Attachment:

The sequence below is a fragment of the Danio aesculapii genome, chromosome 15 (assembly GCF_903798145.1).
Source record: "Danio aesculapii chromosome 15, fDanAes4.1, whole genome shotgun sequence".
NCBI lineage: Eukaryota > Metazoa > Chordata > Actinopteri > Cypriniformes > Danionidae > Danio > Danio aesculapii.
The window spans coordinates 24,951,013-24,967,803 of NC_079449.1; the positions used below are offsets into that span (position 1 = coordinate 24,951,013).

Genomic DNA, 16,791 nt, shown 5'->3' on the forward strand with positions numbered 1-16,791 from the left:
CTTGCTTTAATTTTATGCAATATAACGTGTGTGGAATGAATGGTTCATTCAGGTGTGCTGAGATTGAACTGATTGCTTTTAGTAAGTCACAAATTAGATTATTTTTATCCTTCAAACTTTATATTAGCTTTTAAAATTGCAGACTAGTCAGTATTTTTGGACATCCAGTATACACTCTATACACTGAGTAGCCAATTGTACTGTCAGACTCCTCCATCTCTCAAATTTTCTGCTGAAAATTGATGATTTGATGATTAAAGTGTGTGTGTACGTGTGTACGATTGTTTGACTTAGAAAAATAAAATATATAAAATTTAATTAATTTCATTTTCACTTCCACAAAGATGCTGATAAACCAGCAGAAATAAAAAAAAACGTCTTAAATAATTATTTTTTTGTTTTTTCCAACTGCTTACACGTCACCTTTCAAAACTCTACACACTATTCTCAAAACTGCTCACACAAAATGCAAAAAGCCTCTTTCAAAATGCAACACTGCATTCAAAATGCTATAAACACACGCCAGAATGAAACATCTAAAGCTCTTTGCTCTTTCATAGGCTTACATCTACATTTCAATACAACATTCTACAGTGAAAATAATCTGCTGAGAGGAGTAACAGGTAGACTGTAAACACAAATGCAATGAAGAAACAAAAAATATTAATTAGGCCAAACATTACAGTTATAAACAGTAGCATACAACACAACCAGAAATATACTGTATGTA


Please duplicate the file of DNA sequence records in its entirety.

The sequence below is a fragment of the Danio aesculapii genome, chromosome 15 (assembly GCF_903798145.1).
Source record: "Danio aesculapii chromosome 15, fDanAes4.1, whole genome shotgun sequence".
NCBI lineage: Eukaryota > Metazoa > Chordata > Actinopteri > Cypriniformes > Danionidae > Danio > Danio aesculapii.
The window spans coordinates 24,951,013-24,967,803 of NC_079449.1; the positions used below are offsets into that span (position 1 = coordinate 24,951,013).

Genomic DNA, 16,791 nt, shown 5'->3' on the forward strand with positions numbered 1-16,791 from the left:
CTTGCTTTAATTTTATGCAATATAACGTGTGTGGAATGAATGGTTCATTCAGGTGTGCTGAGATTGAACTGATTGCTTTTAGTAAGTCACAAATTAGATTATTTTTATCCTTCAAACTTTATATTAGCTTTTAAAATTGCAGACTAGTCAGTATTTTTGGACATCCAGTATACACTCTATACACTGAGTAGCCAATTGTACTGTCAGACTCCTCCATCTCTCAAATTTTCTGCTGAAAATTGATGATTTGATGATTAAAGTGTGTGTGTACGTGTGTACGATTGTTTGACTTAGAAAAATAAAATATATAAAATTTAATTAATTTCATTTTCACTTCCACAAAGATGCTGATAAACCAGCAGAAATAAAAAAAAACGTCTTAAATAATTATTTTTTTGTTTTTTCCAACTGCTTACACGTCACCTTTCAAAACTCTACACACTATTCTCAAAACTGCTCACACAAAATGCAAAAAGCCTCTTTCAAAATGCAACACTGCATTCAAAATGCTATAAACACACGCCAGAATGAAACATCTAAAGCTCTTTGCTCTTTCATAGGCTTACATCTACATTTCAATACAACATTCTACAGTGAAAATAATCTGCTGAGAGGAGTAACAGGTAGACTGTAAACACAAATGCAATGAAGAAACAAAAAATATTAATTAGGCCAAACATTACAGTTATAAACAGTAGCATACAACACAACCAGAAATATACTGTATGTA